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Media capture in a democracy: the role of wealth concentration

  • Corneo, Giacomo

Since objective news coverage is vital to democracy, captured media can seriously distort collective decisions. The current paper develops a voting model where citizens are uncertain about the welfare eþects induced by alternative policy options and derive information about those eþects from the mass media. The media might however secretly collude with interest groups in order to in.uence the public opinion. In the case of voting over the level of a productivity-enhancing public bad, it is shown that an increase in the concentration of firm ownership makes the occurrence of media bias more likely. Although media bias is not always welfare worsening, conditions for it to raise welfare are restrictive.

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Paper provided by Free University Berlin, School of Business & Economics in its series Discussion Papers with number 2005/1.

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Date of creation: 2005
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Handle: RePEc:zbw:fubsbe:20051
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  1. Sendhil Mullainathan & Andrei Shleifer, 2005. "The Market for News," American Economic Review, American Economic Association, vol. 95(4), pages 1031-1053, September.
  2. Djankov, Simeon & McLeish, Caralee & Nenova, Tatiana & Shleifer, Andrei, 2001. "Who owns the media?," Policy Research Working Paper Series 2620, The World Bank.
  3. Baron, David P., 2004. "Persistent Media Bias," Research Papers 1845r, Stanford University, Graduate School of Business.
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  7. Timothy Besley & Andrea Prat, 2005. "Handcuffs for the Grabbing Hand? Media Capture and Government Accountability," STICERD - Political Economy and Public Policy Paper Series 07, Suntory and Toyota International Centres for Economics and Related Disciplines, LSE.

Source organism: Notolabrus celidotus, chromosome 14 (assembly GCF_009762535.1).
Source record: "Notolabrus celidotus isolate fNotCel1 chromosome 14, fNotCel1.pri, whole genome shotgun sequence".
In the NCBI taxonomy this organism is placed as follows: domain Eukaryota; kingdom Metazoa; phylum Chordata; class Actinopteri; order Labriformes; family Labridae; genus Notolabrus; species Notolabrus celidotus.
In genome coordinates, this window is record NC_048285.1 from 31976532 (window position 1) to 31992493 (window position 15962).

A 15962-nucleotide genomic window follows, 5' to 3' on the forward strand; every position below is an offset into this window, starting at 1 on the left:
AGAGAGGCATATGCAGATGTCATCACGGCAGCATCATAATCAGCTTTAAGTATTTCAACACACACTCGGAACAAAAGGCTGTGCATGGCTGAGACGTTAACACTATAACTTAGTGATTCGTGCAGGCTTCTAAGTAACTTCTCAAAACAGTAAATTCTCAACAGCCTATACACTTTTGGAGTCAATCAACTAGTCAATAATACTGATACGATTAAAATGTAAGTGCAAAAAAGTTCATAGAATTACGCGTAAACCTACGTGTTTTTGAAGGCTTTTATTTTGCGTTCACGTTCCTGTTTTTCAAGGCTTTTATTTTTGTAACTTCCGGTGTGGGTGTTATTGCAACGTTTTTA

8. Roemer, J.E., 1991. "Would Economic Democracy Decrease the Amount of Public Bads?," Papers 376, California Davis - Institute of Governmental Affairs.
  9. Jeffrey Milyo & Tim Groseclose, 2005. "A Measure of Media Bias," Working Papers 0501, Department of Economics, University of Missouri, revised 25 Aug 2005.
  10. Puglisi Riccardo, 2011. "Being The New York Times: the Political Behaviour of a Newspaper," The B.E. Journal of Economic Analysis & Policy, De Gruyter, vol. 11(1), pages 1-34, April.
  11. David Str�mberg, 2004. "Mass Media Competition, Political Competition, and Public Policy," Review of Economic Studies, Oxford University Press, vol. 71(1), pages 265-284.
  12. Harsanyi, John C, 1995. "Games with Incomplete Information," American Economic Review, American Economic Association, vol. 85(3), pages 291-303, June.
  13. Benabou, R. & Laroque, G., 1989. "Using Privileged Information To Manipulate Markets: Insiders, Gurus, And Credibility," Working papers 513, Massachusetts Institute of Technology (MIT), Department of Economics.
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  16. Sendhil Mullainathan & Andrei Shleifer, 2002. "Media Bias," Harvard Institute of Economic Research Working Papers 1981, Harvard - Institute of Economic Research.
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